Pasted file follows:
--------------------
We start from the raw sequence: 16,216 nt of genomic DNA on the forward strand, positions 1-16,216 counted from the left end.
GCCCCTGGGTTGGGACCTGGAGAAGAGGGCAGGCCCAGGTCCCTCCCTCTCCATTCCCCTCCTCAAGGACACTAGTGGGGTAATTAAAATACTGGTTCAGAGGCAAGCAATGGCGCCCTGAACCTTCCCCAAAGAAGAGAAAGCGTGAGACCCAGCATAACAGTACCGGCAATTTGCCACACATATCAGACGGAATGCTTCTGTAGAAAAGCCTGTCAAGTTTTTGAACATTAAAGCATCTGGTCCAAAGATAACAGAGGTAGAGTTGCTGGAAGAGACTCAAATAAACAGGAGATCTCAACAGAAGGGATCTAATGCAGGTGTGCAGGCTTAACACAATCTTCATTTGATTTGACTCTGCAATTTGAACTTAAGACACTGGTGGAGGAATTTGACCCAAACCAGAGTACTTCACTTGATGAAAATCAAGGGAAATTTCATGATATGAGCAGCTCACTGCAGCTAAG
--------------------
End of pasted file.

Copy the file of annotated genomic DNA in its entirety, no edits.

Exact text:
We start from the raw sequence: 16,216 nt of genomic DNA on the forward strand, positions 1-16,216 counted from the left end.
GCCCCTGGGTTGGGACCTGGAGAAGAGGGCAGGCCCAGGTCCCTCCCTCTCCATTCCCCTCCTCAAGGACACTAGTGGGGTAATTAAAATACTGGTTCAGAGGCAAGCAATGGCGCCCTGAACCTTCCCCAAAGAAGAGAAAGCGTGAGACCCAGCATAACAGTACCGGCAATTTGCCACACATATCAGACGGAATGCTTCTGTAGAAAAGCCTGTCAAGTTTTTGAACATTAAAGCATCTGGTCCAAAGATAACAGAGGTAGAGTTGCTGGAAGAGACTCAAATAAACAGGAGATCTCAACAGAAGGGATCTAATGCAGGTGTGCAGGCTTAACACAATCTTCATTTGATTTGACTCTGCAATTTGAACTTAAGACACTGGTGGAGGAATTTGACCCAAACCAGAGTACTTCACTTGATGAAAATCAAGGGAAATTTCATGATATGAGCAGCTCACTGCAGCTAAG